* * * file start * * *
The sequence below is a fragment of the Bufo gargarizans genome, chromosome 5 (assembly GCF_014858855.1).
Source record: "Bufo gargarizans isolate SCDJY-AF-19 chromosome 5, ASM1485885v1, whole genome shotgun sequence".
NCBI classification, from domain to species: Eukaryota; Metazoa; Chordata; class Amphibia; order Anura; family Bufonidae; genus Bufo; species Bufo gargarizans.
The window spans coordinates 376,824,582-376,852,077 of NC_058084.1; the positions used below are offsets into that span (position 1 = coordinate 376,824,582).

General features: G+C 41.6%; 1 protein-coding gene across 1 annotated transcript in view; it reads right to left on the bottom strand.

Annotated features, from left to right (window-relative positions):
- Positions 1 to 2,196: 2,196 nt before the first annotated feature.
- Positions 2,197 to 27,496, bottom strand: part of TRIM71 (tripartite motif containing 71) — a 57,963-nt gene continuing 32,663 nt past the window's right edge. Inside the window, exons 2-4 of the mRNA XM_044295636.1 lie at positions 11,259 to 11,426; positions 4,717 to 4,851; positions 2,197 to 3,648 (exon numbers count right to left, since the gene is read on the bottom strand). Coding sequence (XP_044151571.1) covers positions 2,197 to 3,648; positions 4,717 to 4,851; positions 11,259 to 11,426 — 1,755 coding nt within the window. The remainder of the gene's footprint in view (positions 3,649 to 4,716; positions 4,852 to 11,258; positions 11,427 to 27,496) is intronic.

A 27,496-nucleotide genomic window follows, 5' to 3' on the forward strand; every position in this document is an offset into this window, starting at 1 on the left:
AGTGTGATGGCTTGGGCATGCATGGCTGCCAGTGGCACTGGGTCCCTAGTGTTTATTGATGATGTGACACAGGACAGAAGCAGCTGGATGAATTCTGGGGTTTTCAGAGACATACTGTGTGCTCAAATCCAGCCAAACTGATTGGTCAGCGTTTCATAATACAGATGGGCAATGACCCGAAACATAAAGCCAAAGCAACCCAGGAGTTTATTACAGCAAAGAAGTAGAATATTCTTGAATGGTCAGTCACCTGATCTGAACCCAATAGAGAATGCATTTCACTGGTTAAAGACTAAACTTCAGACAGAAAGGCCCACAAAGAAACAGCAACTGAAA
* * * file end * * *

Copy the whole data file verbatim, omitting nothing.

The sequence below is a fragment of the Bufo gargarizans genome, chromosome 5 (assembly GCF_014858855.1).
Source record: "Bufo gargarizans isolate SCDJY-AF-19 chromosome 5, ASM1485885v1, whole genome shotgun sequence".
NCBI classification, from domain to species: Eukaryota; Metazoa; Chordata; class Amphibia; order Anura; family Bufonidae; genus Bufo; species Bufo gargarizans.
The window spans coordinates 376,824,582-376,852,077 of NC_058084.1; the positions used below are offsets into that span (position 1 = coordinate 376,824,582).

General features: G+C 41.6%; 1 protein-coding gene across 1 annotated transcript in view; it reads right to left on the bottom strand.

Annotated features, from left to right (window-relative positions):
- Positions 1 to 2,196: 2,196 nt before the first annotated feature.
- Positions 2,197 to 27,496, bottom strand: part of TRIM71 (tripartite motif containing 71) — a 57,963-nt gene continuing 32,663 nt past the window's right edge. Inside the window, exons 2-4 of the mRNA XM_044295636.1 lie at positions 11,259 to 11,426; positions 4,717 to 4,851; positions 2,197 to 3,648 (exon numbers count right to left, since the gene is read on the bottom strand). Coding sequence (XP_044151571.1) covers positions 2,197 to 3,648; positions 4,717 to 4,851; positions 11,259 to 11,426 — 1,755 coding nt within the window. The remainder of the gene's footprint in view (positions 3,649 to 4,716; positions 4,852 to 11,258; positions 11,427 to 27,496) is intronic.

A 27,496-nucleotide genomic window follows, 5' to 3' on the forward strand; every position in this document is an offset into this window, starting at 1 on the left:
AGTGTGATGGCTTGGGCATGCATGGCTGCCAGTGGCACTGGGTCCCTAGTGTTTATTGATGATGTGACACAGGACAGAAGCAGCTGGATGAATTCTGGGGTTTTCAGAGACATACTGTGTGCTCAAATCCAGCCAAACTGATTGGTCAGCGTTTCATAATACAGATGGGCAATGACCCGAAACATAAAGCCAAAGCAACCCAGGAGTTTATTACAGCAAAGAAGTAGAATATTCTTGAATGGTCAGTCACCTGATCTGAACCCAATAGAGAATGCATTTCACTGGTTAAAGACTAAACTTCAGACAGAAAGGCCCACAAAGAAACAGCAACTGAAA